How to Make Your Home More Senior Friendly

Published on
April 5, 2021 10:08:19 PM PDT April 5, 2021 10:08:19 PM PDTth, April 5, 2021 10:08:19 PM PDT

Whether you have an elderly relative moving in with you or you are an older adult yourself who would like to adapt your home to your changing needs, there are several simple and safe ways that you can make your home more senior friendly. 

We have seven ideas that could make great additions to your home that are guaranteed to make it more senior friendly. 

1) Add More Lighting 

As you age, your eyesight deteriorates. Therefore, if you have an older person moving into your home, you need to increase the amount of lighting both inside and outside your property. You may also want to invest in motion sensors so that your chosen lighting comes on as you approach the entrance to your home, offering enhanced safety and convenience. 

In terms of inside your home, consider switching to higher watt bulbs and add task lighting to the kitchen.

2) Adhere Grab Rails to the Bathroom 

Everyday tasks such as getting up and down from the toilet seat and getting in and out of the bath can be a challenge for older people, as well as pose a risk of slips and falls. Prevent this from happening and give your elderly relative enhanced independence by adding grab rails or bars to key areas in the bathroom and in fact, around your whole home. 

3) Invest in Sliding Doors

If accessibility is an issue for your relative or for yourself, it can be a good idea to look into installing an automatic sliding door. Offering convenience and safety, not to mention style, these doors are designed with motion-detecting sensors that automatically open and close when someone walks by.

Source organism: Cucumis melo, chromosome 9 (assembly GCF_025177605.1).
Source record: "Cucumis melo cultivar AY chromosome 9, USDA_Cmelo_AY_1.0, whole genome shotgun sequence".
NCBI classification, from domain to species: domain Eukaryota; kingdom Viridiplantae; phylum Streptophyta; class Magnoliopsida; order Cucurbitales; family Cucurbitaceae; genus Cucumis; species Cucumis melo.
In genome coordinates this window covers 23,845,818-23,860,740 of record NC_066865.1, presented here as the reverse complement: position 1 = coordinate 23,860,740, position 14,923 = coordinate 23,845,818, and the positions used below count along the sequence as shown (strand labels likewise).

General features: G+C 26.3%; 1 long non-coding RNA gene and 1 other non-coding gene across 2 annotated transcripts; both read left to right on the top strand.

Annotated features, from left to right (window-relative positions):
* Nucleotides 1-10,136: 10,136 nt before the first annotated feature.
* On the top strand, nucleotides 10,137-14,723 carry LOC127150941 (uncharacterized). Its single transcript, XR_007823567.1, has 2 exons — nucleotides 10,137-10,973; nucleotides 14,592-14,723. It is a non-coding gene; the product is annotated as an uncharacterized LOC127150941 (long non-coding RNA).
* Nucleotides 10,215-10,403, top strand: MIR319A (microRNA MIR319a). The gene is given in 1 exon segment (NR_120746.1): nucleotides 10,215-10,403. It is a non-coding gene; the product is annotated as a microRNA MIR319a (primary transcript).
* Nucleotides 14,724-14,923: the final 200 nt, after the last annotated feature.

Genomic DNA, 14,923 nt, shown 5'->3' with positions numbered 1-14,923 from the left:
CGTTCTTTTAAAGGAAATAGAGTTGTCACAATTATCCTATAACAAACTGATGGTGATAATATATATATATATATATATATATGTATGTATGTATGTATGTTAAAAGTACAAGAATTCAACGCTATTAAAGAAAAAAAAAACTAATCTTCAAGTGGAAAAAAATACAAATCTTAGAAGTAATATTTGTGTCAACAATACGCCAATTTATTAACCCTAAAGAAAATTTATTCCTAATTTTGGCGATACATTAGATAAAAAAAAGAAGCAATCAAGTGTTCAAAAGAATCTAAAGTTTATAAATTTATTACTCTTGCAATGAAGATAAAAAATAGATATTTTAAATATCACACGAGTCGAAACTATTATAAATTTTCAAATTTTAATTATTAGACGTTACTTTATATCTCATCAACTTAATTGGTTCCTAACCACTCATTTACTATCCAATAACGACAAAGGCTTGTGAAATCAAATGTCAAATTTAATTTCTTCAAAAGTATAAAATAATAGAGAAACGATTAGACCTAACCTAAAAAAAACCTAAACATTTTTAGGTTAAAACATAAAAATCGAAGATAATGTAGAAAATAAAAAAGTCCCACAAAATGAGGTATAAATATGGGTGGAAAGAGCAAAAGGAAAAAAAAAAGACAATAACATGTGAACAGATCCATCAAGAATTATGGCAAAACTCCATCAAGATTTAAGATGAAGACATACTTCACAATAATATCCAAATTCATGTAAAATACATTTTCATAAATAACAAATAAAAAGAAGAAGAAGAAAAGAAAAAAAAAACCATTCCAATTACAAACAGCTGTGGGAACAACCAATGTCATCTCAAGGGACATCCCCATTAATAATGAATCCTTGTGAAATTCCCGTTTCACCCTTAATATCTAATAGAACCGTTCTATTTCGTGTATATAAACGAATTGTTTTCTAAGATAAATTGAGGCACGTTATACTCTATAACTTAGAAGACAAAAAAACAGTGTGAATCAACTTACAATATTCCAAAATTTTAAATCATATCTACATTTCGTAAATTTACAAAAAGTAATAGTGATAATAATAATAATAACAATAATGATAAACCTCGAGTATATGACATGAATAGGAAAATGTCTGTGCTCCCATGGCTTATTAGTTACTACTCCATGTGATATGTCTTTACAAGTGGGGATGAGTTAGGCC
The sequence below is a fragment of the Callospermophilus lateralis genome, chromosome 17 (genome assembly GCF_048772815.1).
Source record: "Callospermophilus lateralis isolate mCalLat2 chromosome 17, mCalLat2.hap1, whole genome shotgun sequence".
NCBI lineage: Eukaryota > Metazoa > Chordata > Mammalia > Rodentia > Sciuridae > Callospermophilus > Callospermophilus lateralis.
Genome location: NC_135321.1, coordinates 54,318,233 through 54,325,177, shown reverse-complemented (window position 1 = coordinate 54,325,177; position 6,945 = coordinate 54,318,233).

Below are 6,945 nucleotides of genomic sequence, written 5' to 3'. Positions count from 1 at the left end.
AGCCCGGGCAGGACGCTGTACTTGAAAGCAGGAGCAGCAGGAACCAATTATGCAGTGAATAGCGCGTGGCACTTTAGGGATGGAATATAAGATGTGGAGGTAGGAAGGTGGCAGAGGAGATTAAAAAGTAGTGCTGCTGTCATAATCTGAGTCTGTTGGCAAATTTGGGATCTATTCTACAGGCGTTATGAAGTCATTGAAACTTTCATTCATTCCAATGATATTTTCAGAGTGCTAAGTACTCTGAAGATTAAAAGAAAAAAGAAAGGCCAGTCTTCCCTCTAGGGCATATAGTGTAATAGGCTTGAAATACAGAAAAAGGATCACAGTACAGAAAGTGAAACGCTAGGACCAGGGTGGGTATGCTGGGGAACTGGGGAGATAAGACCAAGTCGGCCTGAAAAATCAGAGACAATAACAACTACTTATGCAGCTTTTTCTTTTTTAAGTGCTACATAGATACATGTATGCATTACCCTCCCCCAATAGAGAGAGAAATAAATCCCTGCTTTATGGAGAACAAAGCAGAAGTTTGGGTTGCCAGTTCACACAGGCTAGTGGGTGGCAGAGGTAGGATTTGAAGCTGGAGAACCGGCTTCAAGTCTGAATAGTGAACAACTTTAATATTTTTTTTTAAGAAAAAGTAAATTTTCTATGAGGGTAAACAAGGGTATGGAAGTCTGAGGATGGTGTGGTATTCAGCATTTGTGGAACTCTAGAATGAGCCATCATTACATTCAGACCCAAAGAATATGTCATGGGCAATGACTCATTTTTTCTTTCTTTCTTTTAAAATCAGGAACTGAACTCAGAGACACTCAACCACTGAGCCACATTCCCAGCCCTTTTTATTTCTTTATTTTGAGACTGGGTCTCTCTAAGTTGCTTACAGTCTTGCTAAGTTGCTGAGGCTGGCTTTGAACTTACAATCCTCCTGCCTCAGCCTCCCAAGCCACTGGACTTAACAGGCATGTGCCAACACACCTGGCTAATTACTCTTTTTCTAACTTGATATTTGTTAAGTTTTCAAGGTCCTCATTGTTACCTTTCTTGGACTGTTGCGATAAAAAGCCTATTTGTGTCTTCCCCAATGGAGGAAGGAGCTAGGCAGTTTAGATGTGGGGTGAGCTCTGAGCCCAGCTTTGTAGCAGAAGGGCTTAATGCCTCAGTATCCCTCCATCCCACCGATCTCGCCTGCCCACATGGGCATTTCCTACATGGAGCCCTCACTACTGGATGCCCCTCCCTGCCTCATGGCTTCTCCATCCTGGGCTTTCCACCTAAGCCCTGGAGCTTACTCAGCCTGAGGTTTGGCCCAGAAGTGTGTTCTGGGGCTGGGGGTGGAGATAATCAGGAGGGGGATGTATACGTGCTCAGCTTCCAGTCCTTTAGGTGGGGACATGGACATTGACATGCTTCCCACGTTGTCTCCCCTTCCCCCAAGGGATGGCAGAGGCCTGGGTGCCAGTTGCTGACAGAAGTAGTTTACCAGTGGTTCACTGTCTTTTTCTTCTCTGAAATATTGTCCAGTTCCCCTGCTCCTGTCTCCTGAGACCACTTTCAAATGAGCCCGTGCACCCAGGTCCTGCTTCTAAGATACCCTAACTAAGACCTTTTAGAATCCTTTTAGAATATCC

4) Fix Any Tripping Hazards

Before an elderly relative moves into your home, it is imperative that you identify any potential tripping hazards or safety issues that could lead to a fall. This includes uneven surfaces, broken tiles, area rugs, and exposed roots or holes in your backyard. 

It is also a good idea to know which medical conditions can increase the risk of slips and falls, such as arthritis and cardiovascular disease. 

5) Consider a Stairlift

If your relative has mobility issues, you might want to think about adding a stairlift or platform lift in your home so that they can safely access the upper and lower levels of your property. This can be a particularly good idea if you are away from your home at work for long periods of the day and you are concerned about how your elderly relative will manage the stairs on their own. 

6) Widen Doorways 

For those who rely on walkers, wheelchairs, or mobility scooters to get around, you may need to look into widening your doorways and potentially even your hallways to accommodate these larger pieces of equipment. 

7) Clear Any Clutter

You should store away any unnecessary furniture and home dĂ©cor items such as rugs or stools that could pose a risk to seniors. As a general rule, you should try to keep pathways clear and make sure that the main rooms in your home offer plenty of space to move around in without risk of bumping into objects or falling over them.